In 1793 Phillipe Pinel is credited as being the first to introduce humane methods into the treatment of the mentally ill as the superintendent of the Asylum de Bicêtre in Paris. He removed patient restraints and introduced categorising and separation as well as observation and talking to patients as methods of cure. At much the same time William Tuke was pioneering a more enlightened approach to the treatment of the mentally ill in England. These ideas gradually took hold in different countries, and in the United States attitudes towards the treatment of the mentally ill began to drastically improve during the mid-Dix in the United States, began to advocate a more humane and progressive attitude towards the mentally ill. In the United States, for example, numerous states established state mental health systems paid for by taxpayer money d often money from the relatives of those institutionalised These centralised institutions were often linked with loose governmental bodies, though in general oversight was not high and quality consequently varied. They were generally geographically isolated as well, located away from urban areas because the land was cheap and there was less political opposition. Many state hospitals in the United States were built in the on the Kirkbride Plan, an architectural style meant to have curative effect.

While many of those in state hospitals were voluntarily admitted, many more were involuntarily committed by courts. For this reason, state hospital patients were usually from the lower class, as the mentally ill from families with money often had enough private care to avoid being labelled a public menace.In the , state hospitals in some places began to overflow by the beginning of the . As state populations increased, so did the number of mentally ill and so did the cost of housing them in centralised institutions. During wartime, state mental hospitals became even more overburdened, often serving as hospitals for returning servicemen as well as for their regular clientele. The incentive to discharge patients was high, yet there were still no adequate treatments or therapies for the mentally ill.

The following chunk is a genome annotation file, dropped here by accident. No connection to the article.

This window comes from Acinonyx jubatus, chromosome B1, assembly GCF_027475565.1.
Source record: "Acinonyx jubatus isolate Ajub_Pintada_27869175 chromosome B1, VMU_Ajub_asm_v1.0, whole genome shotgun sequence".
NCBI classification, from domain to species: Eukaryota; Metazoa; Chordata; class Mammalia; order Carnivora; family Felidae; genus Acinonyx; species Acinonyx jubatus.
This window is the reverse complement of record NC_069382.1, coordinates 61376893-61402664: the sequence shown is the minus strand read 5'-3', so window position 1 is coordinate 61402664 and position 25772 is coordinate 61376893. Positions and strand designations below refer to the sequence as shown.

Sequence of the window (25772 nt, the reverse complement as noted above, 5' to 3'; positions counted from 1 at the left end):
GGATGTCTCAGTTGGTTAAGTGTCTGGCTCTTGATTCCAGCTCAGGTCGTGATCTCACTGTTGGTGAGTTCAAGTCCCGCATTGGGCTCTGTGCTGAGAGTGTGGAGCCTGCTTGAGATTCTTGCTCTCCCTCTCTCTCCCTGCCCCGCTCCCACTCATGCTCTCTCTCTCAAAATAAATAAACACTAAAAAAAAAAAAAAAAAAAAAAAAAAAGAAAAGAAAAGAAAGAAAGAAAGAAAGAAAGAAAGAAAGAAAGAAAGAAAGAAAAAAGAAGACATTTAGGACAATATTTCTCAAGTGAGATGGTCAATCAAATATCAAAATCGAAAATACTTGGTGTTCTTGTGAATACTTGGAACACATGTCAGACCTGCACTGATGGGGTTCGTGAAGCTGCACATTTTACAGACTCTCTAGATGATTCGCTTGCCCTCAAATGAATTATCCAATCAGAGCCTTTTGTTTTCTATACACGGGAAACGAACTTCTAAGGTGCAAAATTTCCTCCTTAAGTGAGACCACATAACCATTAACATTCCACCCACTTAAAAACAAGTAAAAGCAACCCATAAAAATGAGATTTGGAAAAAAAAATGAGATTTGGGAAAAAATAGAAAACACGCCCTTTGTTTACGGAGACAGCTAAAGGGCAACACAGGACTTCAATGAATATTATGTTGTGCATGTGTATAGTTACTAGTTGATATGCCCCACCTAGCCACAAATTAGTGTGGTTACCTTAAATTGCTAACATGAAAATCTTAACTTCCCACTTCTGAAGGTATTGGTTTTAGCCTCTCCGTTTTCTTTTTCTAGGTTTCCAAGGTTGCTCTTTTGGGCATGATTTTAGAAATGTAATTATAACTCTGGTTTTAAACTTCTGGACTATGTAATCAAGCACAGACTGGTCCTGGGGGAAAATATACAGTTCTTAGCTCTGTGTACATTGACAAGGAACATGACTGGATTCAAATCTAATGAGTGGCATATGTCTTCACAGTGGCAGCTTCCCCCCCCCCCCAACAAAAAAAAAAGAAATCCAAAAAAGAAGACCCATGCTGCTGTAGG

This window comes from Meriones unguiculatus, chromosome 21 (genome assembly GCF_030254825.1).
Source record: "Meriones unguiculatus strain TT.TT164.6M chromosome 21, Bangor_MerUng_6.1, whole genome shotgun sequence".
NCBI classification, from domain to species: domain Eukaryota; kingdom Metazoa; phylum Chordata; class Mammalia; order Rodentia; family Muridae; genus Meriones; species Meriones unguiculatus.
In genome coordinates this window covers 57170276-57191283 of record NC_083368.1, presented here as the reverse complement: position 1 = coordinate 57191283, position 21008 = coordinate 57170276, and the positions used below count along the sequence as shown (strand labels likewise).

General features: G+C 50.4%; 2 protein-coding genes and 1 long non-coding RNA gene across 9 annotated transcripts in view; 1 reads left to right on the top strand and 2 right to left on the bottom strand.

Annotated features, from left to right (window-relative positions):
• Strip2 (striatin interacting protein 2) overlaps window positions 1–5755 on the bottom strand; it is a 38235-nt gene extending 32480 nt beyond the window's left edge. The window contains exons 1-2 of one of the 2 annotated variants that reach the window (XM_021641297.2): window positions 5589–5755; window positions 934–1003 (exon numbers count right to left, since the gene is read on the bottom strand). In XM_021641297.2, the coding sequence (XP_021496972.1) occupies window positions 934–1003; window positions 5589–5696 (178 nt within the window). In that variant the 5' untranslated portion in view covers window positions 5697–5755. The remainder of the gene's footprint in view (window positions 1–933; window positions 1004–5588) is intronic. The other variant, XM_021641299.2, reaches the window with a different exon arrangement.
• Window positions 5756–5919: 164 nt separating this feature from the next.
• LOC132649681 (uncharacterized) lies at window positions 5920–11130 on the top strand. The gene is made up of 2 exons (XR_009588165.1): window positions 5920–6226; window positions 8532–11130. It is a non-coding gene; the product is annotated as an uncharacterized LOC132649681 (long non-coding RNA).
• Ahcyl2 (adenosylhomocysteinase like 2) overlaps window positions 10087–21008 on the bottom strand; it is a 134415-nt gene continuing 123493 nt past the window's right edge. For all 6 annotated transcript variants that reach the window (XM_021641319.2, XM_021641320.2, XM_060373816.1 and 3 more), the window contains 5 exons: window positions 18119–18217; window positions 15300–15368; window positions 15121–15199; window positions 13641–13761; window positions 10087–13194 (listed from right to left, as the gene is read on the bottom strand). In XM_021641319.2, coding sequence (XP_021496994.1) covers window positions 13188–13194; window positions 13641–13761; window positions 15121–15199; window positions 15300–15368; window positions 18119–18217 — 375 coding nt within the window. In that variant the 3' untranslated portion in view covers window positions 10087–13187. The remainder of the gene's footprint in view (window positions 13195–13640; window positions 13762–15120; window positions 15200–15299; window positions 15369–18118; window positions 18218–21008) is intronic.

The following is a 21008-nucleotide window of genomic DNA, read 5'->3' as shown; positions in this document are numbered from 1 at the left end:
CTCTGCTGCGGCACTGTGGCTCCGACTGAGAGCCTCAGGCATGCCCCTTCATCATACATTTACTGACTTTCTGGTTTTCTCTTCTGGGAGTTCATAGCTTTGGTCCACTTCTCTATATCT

Stockton State Hospital, in Stockton, California, was California's first state psychiatric hospital (picture ca. 1910).This provided a fruitful environment for the popularity of quick-fix solutions, like the eugenic compulsory sterilisation programs undertaken in over 30 U.S. states (and, later, in Nazi Germany), which allowed institutions to discharge patients while still claiming to be serving the public interest. These new treatments of mental illness – which was now seen as a "defect", and likely a hereditary one – were seen less as therapeutic for the individual patient than as preventative for the society as a whole.By th treatment of the mentally ill became effective for the first time with the advent of electroconvulsive therapy (ECT) and insulin shock therapy, and the use of the lobotomy technique. In modern times, insulin shock therapy and lobotomies are viewed as being almost as barbaric as the Bedlam "treatments", though in their own copt to aid those suffering from early signs of mental illness before they got to the stage where they would be institutionalised in a mental hospital. At the time, mental hospitals were viewed as the least desirable solution to the problem of mental illness, both from a humane point of view and an economic one. The point of view continued to promulgate and went even further in the backlash against social welfare policies in the 1980s, which lead to massive deinstitutionalisation and funding cuts. These changes lead to the closing of many mental hospitals and the further reliance on local community care.

In some nations, mental hospitals were used as sites for the stifling of political dissidence or even genocide. Under Nazi Germany, a euthanasia program began which resulted in the killings of tens of thousands of the mentally ill housed in state institutions, and the killing techniques perfected at these sites became later implemented in the Holocaust (see T-4 Euthanasia Program). In the Soviet Union, dissidents were often put into asylums and kept on a variety of destabilising medications, with the hope of not simply removing them from society, but making them unreliable in the eyes of others (see Psikhushka). Both of the attitudes in these cases – that the mentally ill were a scourge and needed to be eliminated, and that the line between 'patient' and 'prisoner' is incredibly blurry – have their precedents in the history of mental hospitals, though were taken to extremes by totalitarian regimes.